When one considers the submissions by learned counsel, it is apparent that the implied defence of the accused is that the prosecution had failed to prove beyond reasonable doubt, that any of the accused was in exclusive possession of the said explosive, that the prosecution had failed to prove joint possession on the part of the 5 accused and that the prosecution had failed to prove beyond reasonable doubt that exhibit PE 3 was an explosive namely a Molotov cocktail.
When one considers the evidence of both expert witnesses namely Mrs Mariam Kante and explosives expert Mr Edwine Henriette, Mrs Kante categorically identified the liquid contents of PE 1 and PE 2 as gasoline and the liquid contents of the exhibit PE 3 as Kerosene. She went to the extent of stating that the Seychelles Bureau of Standards never made a mistake in analysis of substances. Mr Edwine Henriette identified the bottle containing kerosene with the tuna cracker strapped by tape onto it as a Molotov cocktail an explosive. He explained in detail the constituents of a Molotov cocktail and positively identified the tuna cracker as the initiating agent of the Molotov cocktail which when associated together with the fuel in the container formed the Molotov cocktail. Their evidence is well substantiated and corroborated by their respective reports. Therefore court is satisfied beyond reasonable doubt that the prosecution has proved that exhibit PE 3 was a Molotov Cocktail an explosive.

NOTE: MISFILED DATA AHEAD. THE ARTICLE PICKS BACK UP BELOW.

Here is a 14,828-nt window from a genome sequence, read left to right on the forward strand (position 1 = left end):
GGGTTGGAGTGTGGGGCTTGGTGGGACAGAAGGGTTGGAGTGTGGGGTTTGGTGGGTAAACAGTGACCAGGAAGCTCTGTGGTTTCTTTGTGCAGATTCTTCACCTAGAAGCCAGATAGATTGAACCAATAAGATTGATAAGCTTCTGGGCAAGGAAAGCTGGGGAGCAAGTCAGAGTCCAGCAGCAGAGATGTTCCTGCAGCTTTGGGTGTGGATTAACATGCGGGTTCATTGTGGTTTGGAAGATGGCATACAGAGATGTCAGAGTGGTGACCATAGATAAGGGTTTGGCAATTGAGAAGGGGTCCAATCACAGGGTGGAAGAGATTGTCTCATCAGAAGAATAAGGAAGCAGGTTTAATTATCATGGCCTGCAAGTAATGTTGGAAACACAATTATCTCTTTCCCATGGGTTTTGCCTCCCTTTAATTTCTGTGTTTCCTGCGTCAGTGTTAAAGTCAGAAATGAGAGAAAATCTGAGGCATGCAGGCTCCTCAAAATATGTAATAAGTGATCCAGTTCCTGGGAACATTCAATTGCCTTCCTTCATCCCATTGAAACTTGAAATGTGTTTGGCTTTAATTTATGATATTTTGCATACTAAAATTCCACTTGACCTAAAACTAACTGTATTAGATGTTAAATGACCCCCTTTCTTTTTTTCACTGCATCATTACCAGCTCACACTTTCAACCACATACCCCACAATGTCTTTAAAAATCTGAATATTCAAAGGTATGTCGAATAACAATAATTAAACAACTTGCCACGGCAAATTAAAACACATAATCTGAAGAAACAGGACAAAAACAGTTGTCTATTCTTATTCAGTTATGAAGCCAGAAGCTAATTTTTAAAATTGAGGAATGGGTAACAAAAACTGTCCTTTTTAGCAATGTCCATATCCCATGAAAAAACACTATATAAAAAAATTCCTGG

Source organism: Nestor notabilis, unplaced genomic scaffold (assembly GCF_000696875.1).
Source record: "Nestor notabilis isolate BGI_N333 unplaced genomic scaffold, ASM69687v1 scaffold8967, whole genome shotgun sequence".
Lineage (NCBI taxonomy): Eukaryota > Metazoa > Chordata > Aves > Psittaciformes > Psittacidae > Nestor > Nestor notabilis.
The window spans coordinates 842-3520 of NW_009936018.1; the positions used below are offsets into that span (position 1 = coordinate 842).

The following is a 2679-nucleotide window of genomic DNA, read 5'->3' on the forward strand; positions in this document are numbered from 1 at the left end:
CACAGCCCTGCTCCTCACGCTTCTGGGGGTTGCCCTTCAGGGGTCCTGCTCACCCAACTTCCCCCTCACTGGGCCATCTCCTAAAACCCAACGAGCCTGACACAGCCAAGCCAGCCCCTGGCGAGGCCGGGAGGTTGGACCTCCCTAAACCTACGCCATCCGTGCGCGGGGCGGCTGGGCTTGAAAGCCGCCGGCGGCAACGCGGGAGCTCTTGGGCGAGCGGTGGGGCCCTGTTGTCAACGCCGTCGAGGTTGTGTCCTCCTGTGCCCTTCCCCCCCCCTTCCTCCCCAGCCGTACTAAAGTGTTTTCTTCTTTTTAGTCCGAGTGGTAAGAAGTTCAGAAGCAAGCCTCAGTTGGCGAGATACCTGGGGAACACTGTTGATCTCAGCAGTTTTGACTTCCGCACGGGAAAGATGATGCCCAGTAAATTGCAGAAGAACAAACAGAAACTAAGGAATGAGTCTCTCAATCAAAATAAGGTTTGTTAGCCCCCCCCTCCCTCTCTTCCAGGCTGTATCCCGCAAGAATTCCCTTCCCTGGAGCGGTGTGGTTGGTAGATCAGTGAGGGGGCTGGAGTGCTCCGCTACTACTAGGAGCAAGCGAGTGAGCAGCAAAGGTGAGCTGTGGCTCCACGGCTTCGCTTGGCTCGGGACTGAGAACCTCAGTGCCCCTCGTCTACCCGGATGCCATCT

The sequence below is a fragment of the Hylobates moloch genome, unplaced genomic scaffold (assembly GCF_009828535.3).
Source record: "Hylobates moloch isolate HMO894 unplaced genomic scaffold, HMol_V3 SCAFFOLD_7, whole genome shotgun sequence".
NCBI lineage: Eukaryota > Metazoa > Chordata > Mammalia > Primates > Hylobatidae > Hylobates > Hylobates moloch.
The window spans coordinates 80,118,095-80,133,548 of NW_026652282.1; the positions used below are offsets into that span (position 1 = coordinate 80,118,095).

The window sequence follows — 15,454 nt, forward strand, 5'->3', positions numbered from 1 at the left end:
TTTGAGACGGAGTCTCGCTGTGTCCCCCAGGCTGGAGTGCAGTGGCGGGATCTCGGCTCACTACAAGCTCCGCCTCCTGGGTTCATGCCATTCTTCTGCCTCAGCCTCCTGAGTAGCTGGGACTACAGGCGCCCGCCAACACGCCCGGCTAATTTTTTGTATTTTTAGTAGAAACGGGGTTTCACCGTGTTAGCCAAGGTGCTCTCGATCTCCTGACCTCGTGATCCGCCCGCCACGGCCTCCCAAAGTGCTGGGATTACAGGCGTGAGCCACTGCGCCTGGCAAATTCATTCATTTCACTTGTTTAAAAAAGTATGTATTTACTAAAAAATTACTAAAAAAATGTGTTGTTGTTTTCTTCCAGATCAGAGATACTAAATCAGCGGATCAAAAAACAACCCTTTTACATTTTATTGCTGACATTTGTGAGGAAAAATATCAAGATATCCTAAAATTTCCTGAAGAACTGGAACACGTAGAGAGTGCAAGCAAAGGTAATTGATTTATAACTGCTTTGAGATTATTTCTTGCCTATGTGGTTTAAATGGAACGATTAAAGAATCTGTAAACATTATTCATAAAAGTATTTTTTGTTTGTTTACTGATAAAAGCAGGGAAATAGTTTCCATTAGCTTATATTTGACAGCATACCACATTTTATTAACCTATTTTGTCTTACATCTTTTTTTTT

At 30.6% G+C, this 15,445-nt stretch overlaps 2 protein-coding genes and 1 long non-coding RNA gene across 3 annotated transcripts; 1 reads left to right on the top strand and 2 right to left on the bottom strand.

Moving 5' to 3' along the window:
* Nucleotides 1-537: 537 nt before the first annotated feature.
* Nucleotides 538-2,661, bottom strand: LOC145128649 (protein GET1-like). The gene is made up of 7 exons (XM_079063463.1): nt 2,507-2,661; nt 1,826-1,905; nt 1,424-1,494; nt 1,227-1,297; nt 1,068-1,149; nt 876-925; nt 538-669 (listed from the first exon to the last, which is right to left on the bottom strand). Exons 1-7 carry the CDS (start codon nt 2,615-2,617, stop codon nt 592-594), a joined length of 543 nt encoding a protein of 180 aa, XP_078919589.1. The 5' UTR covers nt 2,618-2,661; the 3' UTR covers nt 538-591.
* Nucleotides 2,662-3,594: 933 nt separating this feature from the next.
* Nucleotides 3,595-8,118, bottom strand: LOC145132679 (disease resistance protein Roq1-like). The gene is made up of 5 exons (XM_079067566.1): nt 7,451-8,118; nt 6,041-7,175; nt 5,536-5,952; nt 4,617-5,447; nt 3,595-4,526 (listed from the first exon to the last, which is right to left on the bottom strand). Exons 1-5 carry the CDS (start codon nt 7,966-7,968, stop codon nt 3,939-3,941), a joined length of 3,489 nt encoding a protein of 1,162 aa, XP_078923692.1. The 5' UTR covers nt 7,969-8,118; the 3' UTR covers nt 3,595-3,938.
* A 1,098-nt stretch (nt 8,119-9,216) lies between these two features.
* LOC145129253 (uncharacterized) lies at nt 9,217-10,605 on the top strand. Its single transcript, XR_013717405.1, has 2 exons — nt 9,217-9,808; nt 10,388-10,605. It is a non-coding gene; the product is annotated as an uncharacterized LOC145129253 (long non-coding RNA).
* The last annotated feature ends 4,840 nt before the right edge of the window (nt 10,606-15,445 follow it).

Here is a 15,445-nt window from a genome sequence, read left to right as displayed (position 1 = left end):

Section 17 of the Explosives Act under which the 5 accused are charged reads as follows;
“Any person who makes or knowingly has in his possession or under his control any explosives, in such circumstances as to give rise to a reasonable suspicion that he is not making them or does not have them in his possession or under his control for a lawful object, is unless he can show that he made them or had them in his possession or under his control for a lawful object, guilty of an offence and is liable to imprisonment for fourteen years, and the explosive shall be forfeited”.
This section is similar to section 4 of the Explosive Substances Act 1883 of England as set out in Archbold Criminal Pleadings, Evidence and Practice 2008 edition pg 2178.
In this instant case in order to establish the charge, the prosecution has to establish;
a) that the accused were knowingly in possession or had under their control any explosive.
b) that the possession or control was in such circumstances as to give rise to a reasonable suspicion that they did not have it in their possession for a lawful object.
In respect to whether the 5 accused in the vehicle knew and had control of the explosive found in the car in which they were travelling, when one considers the circumstances of this case a presumption of concerted participation is clearly seen as also referred to in the case of Barnsley Lebon v The Republic SCA 2 of 2009 pg 7.